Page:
Procol Harum

Beyond the Pale

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Some particular highlights

Bill Hargreaves reports for BtP

I think the last (and only) time I saw Procol Harum was in 1972 or '73 at the late lamented Free Trade Hall in Manchester. So, I couldn't believe my luck when I saw they were to play a mere four miles from my home, at the magnificent Bridgewater Hall in Manchester. When I learned that Manchester was to be the only UK gig AND that it would be with full orchestra and choir, I knew it was fate! It HAD to be fate!

I can't add much to Charlie Allison's review which nicely sums up the proceedings, but there were some particular highlights for me.

Simple Sister: One of my all-time favourites and it just wouldn't have been the same without the orchestral accompaniment which was superb, really driving the song along. Man with a Mission – My favourite track from The Prodigal Stranger. A real rocker on the album AND live. Ghost Train – I KNEW I knew this song when I heard it but couldn't remember where from. It's been bugging me since Sunday night, but today I realised it's on Gary's Echoes in the Night album. Pandora's Box – I missed the vibes at the beginning, but was pleased they were included later. Fires (Which Burnt Brightly) – my wife could never take this song seriously on Grand Hotel. It was Christianne Legrand's 'La, La, La' introduction that did it, and I wondered if it would be in the set. The choral introduction proved to be more subtle than the original, I think, and my wife admitted she'd enjoyed it. A Salty Dog – after a superb rendition, Gary said something like he didn't really enjoy it, but it's 'always there.' Yes, it IS always there, and quite rightly so. For me it rates among Procol's finest songs ever. A Whiter Shade of Pale (three verses) – I noticed there was something extra in the middle. I didn't know there WERE extra verses until Sunday. I should have spent more time visiting the website.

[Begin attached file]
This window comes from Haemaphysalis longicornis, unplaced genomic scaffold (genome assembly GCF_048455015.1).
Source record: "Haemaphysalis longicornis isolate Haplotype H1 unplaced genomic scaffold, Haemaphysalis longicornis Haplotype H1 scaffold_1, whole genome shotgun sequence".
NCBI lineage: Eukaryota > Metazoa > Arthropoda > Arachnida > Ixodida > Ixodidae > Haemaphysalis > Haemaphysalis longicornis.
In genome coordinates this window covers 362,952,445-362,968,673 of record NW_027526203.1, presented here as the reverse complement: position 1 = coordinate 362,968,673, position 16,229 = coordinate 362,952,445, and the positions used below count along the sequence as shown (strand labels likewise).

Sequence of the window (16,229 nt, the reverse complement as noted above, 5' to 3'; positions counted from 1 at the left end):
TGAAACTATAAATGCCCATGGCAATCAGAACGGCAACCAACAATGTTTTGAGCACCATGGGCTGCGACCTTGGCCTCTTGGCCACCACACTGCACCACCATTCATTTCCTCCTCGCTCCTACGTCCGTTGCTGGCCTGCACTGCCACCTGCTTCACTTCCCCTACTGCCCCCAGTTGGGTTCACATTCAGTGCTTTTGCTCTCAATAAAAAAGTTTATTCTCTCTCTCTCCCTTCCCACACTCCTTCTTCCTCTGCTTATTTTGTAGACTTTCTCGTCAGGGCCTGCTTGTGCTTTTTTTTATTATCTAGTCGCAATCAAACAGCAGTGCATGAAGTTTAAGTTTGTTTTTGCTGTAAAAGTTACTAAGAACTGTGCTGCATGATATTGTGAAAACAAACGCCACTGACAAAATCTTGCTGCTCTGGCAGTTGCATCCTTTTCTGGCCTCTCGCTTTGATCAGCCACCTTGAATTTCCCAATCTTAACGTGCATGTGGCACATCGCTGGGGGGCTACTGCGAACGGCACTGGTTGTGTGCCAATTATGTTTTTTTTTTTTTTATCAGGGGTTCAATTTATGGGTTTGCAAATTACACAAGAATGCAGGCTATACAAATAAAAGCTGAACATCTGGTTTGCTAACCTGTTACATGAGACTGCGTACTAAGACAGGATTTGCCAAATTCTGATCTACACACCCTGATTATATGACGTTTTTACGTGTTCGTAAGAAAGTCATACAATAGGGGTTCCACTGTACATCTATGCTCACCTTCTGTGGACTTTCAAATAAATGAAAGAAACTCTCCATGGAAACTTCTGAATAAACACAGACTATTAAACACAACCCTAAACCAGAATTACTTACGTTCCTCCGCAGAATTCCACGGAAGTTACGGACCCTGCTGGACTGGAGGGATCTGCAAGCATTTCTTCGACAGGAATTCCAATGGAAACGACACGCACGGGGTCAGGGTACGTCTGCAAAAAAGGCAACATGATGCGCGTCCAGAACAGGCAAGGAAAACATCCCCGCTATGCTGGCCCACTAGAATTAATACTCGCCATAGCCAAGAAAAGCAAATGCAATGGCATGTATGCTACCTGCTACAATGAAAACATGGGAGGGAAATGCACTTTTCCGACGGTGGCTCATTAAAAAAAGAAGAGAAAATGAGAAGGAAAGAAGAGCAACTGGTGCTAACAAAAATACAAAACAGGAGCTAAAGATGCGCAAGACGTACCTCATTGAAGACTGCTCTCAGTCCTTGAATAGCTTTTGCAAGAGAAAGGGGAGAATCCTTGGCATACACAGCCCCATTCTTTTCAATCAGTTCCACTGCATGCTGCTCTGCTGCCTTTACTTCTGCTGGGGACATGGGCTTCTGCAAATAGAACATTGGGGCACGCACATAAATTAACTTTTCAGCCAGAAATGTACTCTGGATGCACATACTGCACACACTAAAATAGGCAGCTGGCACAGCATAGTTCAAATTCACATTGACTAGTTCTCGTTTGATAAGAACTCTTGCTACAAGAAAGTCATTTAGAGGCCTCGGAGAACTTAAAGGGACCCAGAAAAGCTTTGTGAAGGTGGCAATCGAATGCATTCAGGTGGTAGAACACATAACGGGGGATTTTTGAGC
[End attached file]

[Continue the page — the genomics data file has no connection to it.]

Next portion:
Overall, a night to be remembered and cherished.

What impressed me most is that Gary's voice is as good now as it's ever been. I appreciate this all the more because I went to a Jethro Tull gig last year and while they're as good musically as in the early days, Ian Anderson just can't hit all the notes he used to.

Geoff Whitehorn – what a character! Obviously enjoying every minute of the performance, not overly flashy but superbly competent.

Mark Brzezicki – even Gary seemed to stumble slightly over the pronunciation of his name (the 'Brzezicki' bit, not the 'Mark' bit). It's no easy task to try to fill the shoes of BJ Wilson, but Mark does an excellent job. And good grief, he's younger than me as well.

Matthew Pegg – is he old enough to be out on his own? Or is it just that the rest of the band are a LITTLE bit older and make him appear even more youthful? Still, he certainly does the job, even if, as Gary said, 'He's the one who keeps the rest of the band up late at night.'

Matthew Fisher – driving it all along with that superb Hammond sound. A great pleasure for me to see him and Leslie perform again after all this time.

'And when the show is over' – the audience just didn't want to leave. Many were obviously hoping for a second encore, and it wasn't the house lights coming on that told them this was not to be, nor the background music being played over the PA, it was only when the orchestra finally started to leave that we got the message that the show really WAS over.

Procol Harum concert in Manchester: index page

European Tour 2001: index page

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